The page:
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Richard E. Tahtinen and Hafrun Kristjansdottir

This study explored the influence of current anxiety and depression symptoms on intentions to seek professional help from a psychologist. Furthermore, the aim was to explore if symptoms influenced intentions differently in male and female, and in athlete and non-athlete samples. A total of 375 non-athlete university students and 187 individual sport athletes, 18 years and older were included in the study. A significant main effect of symptoms on help-seeking intentions was observed among females and this was moderated by athlete status; female athletes with depression symptoms reported lower intentions than female non-athletes with depression symptoms. There was no main effect of symptoms among athletes, but a significant cross-over interaction effect of symptoms and gender on intentions was observed; non-symptomatic female athletes reported higher intentions than male athletes without symptoms, and female athletes with depression symptoms reported lower intentions than male athletes with depression symptoms. Results suggested that experiencing depression symptoms may decrease female athletes’ intentions to seek help from psychologist.

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Richard Tahtinen, Hafrun Kristjansdottir, Daniel T. Olason, and Robert Morris

The aim of the study was to explore the prevalence of specific symptoms of depression in athletes and to test differences in the likelihood of athletes exhibiting these symptoms across age, sex, type of team sport, and level of competition. A sample of Icelandic male and female team sport athletes (N = 894, 18–42 years) was included in the study. Of the athletes exhibiting clinically significant depressive symptoms on the Patient Health Questionnaire-9, 37.5% did not exhibit core symptoms of depression. Compared with males, females were significantly more likely to exhibit depressed mood, feelings of worthlessness/guilt, and problems with sleep, fatigue, appetite, and concentration. Within males, differences were mostly related to neurovegetative aspects of depression (sleep and appetite), whereas in females, differences were related to cognitive/emotional aspects (e.g., depressed mood, guilt/worthlessness). The findings underline the importance of exploring specific symptoms of depression to provide a richer understanding of depressive symptomology in athletes.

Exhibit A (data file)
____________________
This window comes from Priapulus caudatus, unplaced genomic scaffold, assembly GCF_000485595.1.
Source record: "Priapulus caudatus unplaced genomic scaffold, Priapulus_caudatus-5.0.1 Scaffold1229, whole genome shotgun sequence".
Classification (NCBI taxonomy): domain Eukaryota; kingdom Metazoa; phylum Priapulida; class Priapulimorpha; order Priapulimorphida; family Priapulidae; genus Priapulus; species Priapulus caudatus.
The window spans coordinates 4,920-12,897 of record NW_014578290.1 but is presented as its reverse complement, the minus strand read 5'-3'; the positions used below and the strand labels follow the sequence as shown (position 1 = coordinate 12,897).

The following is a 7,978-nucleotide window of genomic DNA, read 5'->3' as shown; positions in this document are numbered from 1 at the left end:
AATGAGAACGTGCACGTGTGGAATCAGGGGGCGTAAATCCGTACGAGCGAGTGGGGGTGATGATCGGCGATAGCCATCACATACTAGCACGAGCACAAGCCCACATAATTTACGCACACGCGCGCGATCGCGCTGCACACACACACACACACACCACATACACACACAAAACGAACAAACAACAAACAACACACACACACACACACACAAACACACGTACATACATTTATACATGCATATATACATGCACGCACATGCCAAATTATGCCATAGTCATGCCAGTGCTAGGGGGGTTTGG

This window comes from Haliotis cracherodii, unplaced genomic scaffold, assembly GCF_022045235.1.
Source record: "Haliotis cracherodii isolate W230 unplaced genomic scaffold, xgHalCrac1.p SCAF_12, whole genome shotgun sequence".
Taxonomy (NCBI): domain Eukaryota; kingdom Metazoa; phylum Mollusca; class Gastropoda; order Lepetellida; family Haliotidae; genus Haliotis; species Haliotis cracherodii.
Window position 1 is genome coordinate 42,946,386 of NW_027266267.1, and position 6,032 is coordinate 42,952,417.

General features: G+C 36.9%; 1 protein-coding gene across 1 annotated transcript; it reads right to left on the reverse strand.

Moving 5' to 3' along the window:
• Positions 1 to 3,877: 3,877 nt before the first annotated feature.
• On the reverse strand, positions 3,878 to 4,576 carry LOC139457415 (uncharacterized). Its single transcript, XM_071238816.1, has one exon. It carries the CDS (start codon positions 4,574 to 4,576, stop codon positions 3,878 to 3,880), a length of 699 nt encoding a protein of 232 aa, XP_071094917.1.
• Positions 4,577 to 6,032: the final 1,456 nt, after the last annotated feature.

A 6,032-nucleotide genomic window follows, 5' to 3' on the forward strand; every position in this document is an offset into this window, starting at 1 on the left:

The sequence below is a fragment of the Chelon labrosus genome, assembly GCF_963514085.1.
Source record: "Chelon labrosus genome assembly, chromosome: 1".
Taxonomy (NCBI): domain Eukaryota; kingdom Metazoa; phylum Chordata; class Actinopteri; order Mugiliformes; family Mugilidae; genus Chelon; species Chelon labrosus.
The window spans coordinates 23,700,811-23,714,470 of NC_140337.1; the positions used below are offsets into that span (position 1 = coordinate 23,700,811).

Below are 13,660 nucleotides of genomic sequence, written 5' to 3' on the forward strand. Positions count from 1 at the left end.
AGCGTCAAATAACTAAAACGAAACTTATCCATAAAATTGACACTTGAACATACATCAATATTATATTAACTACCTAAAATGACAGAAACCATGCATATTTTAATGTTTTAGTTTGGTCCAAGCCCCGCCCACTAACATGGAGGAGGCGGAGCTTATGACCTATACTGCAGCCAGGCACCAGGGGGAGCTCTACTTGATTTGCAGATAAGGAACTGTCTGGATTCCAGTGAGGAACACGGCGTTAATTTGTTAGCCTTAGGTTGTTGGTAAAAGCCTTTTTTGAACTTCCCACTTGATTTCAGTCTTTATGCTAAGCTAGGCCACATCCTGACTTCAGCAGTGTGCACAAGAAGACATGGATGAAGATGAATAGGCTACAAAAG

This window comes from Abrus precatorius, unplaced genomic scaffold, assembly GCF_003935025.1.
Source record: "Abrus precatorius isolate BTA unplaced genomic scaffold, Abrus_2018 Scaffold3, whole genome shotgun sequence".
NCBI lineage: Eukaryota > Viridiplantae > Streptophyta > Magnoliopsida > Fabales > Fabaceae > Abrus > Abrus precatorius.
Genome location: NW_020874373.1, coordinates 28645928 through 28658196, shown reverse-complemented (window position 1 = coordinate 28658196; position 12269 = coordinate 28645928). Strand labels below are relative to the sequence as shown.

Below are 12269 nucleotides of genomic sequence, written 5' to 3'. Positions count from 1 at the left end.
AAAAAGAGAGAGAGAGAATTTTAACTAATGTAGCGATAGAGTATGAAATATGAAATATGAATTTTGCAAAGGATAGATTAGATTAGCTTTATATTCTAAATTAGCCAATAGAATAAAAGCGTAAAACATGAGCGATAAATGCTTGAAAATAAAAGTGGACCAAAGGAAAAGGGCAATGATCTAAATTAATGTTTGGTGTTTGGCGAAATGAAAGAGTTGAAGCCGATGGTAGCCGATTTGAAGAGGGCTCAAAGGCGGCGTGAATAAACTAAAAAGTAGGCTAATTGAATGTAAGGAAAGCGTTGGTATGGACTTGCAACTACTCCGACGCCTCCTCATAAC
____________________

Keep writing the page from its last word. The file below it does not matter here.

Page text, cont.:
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Richard Tahtinen, Michael McDougall, Niels Feddersen, Olli Tikkanen, Robert Morris, and Noora J. Ronkainen

Individual differences in vulnerability to depression are still underexplored in athletes. We tested the influence of different brooding and reflective rumination profiles (i.e., repetitive thought processes in response to low/depressed mood) on the odds of experiencing clinically relevant depressive symptoms in competitive athletes (N = 286). The Patient Health Questionnaire–9 and the Ruminative Responses Scale–short form were utilized to measure depression and rumination, respectively. Compared to athletes with a low brooding/reflection profile, athletes with a high brooding/reflection profile had significantly higher odds of experiencing clinical levels of depressive symptoms (OR = 13.40, 95% CI = 3.81–47.11). A high reflection/low brooding profile was not, however, related to increased odds of depressive symptoms. Future research could extend our findings by exploring determinants of ruminative tendencies, especially brooding, in athletes. Furthermore, psychological interventions targeting rumination could be examined as a potential prevention and treatment approach to tackling depressive symptoms in athletes.